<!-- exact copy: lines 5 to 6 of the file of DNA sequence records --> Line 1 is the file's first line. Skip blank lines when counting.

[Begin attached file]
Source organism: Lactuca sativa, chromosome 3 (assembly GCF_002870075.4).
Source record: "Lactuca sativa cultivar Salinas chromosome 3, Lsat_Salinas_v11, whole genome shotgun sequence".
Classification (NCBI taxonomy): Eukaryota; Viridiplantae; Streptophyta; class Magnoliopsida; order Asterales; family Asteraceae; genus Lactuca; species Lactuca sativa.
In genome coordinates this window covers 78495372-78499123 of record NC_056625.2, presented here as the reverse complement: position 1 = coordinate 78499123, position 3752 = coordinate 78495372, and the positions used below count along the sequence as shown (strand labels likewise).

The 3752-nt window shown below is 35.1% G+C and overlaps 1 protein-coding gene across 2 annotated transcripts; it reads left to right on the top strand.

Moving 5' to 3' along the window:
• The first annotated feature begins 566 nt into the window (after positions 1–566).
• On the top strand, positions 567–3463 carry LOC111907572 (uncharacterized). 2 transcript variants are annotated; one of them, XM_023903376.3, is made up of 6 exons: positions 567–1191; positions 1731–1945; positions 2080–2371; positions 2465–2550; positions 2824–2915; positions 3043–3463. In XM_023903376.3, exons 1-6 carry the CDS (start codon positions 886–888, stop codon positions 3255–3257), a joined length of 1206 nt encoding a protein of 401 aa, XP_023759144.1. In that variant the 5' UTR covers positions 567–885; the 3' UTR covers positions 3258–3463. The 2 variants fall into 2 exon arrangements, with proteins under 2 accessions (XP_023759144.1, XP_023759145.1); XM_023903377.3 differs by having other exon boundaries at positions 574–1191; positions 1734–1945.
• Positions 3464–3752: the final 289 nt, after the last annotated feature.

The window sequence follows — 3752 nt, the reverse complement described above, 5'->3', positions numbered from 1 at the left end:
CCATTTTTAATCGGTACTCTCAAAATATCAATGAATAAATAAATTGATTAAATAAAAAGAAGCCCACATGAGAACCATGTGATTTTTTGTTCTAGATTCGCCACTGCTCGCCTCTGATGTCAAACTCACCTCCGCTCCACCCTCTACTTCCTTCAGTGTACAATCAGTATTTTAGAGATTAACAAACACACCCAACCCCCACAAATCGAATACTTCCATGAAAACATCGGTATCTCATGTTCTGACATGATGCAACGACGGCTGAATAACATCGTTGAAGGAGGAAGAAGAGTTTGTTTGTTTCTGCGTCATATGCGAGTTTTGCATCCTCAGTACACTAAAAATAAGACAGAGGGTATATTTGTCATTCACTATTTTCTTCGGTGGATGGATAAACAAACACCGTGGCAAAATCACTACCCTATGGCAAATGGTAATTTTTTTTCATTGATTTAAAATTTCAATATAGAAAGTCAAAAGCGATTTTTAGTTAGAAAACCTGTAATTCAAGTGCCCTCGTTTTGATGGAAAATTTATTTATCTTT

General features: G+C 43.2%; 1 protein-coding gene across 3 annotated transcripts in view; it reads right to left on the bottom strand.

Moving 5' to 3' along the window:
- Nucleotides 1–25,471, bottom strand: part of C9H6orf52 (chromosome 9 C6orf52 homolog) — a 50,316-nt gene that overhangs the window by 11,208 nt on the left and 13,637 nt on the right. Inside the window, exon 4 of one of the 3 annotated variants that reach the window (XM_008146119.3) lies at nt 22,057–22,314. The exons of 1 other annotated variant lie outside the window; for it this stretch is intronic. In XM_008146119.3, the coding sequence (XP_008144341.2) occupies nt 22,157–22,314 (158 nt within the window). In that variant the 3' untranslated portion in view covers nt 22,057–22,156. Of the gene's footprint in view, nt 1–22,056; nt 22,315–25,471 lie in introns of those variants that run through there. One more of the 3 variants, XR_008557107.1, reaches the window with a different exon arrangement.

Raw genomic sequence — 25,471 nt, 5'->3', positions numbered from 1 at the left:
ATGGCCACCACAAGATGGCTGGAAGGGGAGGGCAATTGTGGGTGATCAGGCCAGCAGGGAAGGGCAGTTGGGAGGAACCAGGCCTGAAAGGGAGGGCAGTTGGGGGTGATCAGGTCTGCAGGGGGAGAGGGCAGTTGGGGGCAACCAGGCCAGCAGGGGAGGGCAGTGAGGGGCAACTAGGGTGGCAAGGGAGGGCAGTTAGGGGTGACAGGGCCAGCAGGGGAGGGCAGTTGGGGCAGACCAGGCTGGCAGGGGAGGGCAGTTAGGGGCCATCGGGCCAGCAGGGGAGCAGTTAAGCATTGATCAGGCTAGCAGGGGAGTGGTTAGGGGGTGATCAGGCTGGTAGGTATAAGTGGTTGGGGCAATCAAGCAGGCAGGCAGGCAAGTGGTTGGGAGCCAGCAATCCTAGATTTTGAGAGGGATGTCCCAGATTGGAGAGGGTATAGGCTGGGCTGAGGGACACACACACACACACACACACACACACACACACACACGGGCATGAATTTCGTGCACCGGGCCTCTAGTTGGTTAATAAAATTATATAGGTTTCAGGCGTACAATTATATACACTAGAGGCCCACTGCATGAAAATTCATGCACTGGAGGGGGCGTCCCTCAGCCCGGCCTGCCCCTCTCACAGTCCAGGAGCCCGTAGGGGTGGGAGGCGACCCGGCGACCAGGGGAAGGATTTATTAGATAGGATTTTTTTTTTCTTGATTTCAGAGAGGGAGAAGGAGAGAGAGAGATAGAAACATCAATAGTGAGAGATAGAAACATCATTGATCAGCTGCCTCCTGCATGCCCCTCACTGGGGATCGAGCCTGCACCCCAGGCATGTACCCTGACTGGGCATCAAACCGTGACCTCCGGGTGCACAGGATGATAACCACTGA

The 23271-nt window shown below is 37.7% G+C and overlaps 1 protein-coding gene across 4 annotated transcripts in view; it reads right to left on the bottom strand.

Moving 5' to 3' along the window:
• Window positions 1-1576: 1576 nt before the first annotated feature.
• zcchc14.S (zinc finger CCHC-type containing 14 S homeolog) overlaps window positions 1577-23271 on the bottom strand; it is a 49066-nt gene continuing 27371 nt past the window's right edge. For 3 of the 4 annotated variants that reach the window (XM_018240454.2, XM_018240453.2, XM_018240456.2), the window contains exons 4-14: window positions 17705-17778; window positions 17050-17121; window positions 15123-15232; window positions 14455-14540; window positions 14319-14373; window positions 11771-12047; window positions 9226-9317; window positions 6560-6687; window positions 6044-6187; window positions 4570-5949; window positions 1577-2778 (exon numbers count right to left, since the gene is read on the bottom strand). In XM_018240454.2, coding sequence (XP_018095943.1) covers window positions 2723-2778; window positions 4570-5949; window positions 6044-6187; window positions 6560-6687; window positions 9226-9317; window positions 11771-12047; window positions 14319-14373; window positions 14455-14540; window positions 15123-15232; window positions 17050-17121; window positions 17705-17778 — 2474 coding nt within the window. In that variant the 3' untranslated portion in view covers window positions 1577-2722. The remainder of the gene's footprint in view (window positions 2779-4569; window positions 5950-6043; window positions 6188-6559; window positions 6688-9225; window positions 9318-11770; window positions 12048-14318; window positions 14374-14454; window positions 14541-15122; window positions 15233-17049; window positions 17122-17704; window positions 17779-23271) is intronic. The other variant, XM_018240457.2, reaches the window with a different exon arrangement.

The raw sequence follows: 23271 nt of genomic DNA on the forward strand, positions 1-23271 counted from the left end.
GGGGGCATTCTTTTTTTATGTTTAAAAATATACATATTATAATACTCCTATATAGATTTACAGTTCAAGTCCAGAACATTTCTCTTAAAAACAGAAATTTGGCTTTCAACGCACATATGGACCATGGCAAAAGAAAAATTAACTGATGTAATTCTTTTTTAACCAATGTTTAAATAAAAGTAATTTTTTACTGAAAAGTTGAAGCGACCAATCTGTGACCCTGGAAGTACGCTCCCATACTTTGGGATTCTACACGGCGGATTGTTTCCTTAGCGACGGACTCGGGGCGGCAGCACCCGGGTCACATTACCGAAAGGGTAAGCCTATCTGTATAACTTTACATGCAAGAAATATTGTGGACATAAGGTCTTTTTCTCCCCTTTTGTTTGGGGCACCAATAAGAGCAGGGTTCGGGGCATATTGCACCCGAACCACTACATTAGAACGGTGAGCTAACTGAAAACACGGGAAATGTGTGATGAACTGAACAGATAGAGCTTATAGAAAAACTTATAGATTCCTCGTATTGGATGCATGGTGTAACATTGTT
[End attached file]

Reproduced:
The 3752-nt window shown below is 35.1% G+C and overlaps 1 protein-coding gene across 2 annotated transcripts; it reads left to right on the top strand.

Moving 5' to 3' along the window: